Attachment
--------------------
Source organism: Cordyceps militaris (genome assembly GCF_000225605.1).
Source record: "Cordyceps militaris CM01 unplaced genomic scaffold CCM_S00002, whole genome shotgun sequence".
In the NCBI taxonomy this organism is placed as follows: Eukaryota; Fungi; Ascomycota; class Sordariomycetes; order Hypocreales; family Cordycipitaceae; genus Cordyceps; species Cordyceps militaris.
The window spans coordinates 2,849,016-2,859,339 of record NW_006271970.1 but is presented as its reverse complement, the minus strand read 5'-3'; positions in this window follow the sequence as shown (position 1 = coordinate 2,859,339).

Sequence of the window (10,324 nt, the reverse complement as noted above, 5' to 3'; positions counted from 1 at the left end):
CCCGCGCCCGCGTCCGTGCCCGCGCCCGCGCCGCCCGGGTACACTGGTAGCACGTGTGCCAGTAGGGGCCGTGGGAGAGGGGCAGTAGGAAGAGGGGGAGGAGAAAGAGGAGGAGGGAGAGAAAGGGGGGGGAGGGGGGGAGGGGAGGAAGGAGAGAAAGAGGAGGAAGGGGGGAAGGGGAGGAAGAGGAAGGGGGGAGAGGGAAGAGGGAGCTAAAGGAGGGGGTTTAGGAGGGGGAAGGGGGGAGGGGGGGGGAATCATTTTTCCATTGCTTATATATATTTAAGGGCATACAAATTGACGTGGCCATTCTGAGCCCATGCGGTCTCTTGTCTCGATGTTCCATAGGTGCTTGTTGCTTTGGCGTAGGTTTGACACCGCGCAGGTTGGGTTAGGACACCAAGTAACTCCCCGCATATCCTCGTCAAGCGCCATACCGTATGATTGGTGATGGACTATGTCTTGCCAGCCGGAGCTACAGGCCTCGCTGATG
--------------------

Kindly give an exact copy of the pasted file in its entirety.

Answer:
Source organism: Cordyceps militaris (genome assembly GCF_000225605.1).
Source record: "Cordyceps militaris CM01 unplaced genomic scaffold CCM_S00002, whole genome shotgun sequence".
In the NCBI taxonomy this organism is placed as follows: Eukaryota; Fungi; Ascomycota; class Sordariomycetes; order Hypocreales; family Cordycipitaceae; genus Cordyceps; species Cordyceps militaris.
The window spans coordinates 2,849,016-2,859,339 of record NW_006271970.1 but is presented as its reverse complement, the minus strand read 5'-3'; positions in this window follow the sequence as shown (position 1 = coordinate 2,859,339).

Sequence of the window (10,324 nt, the reverse complement as noted above, 5' to 3'; positions counted from 1 at the left end):
CCCGCGCCCGCGTCCGTGCCCGCGCCCGCGCCGCCCGGGTACACTGGTAGCACGTGTGCCAGTAGGGGCCGTGGGAGAGGGGCAGTAGGAAGAGGGGGAGGAGAAAGAGGAGGAGGGAGAGAAAGGGGGGGGAGGGGGGGAGGGGAGGAAGGAGAGAAAGAGGAGGAAGGGGGGAAGGGGAGGAAGAGGAAGGGGGGAGAGGGAAGAGGGAGCTAAAGGAGGGGGTTTAGGAGGGGGAAGGGGGGAGGGGGGGGGAATCATTTTTCCATTGCTTATATATATTTAAGGGCATACAAATTGACGTGGCCATTCTGAGCCCATGCGGTCTCTTGTCTCGATGTTCCATAGGTGCTTGTTGCTTTGGCGTAGGTTTGACACCGCGCAGGTTGGGTTAGGACACCAAGTAACTCCCCGCATATCCTCGTCAAGCGCCATACCGTATGATTGGTGATGGACTATGTCTTGCCAGCCGGAGCTACAGGCCTCGCTGATG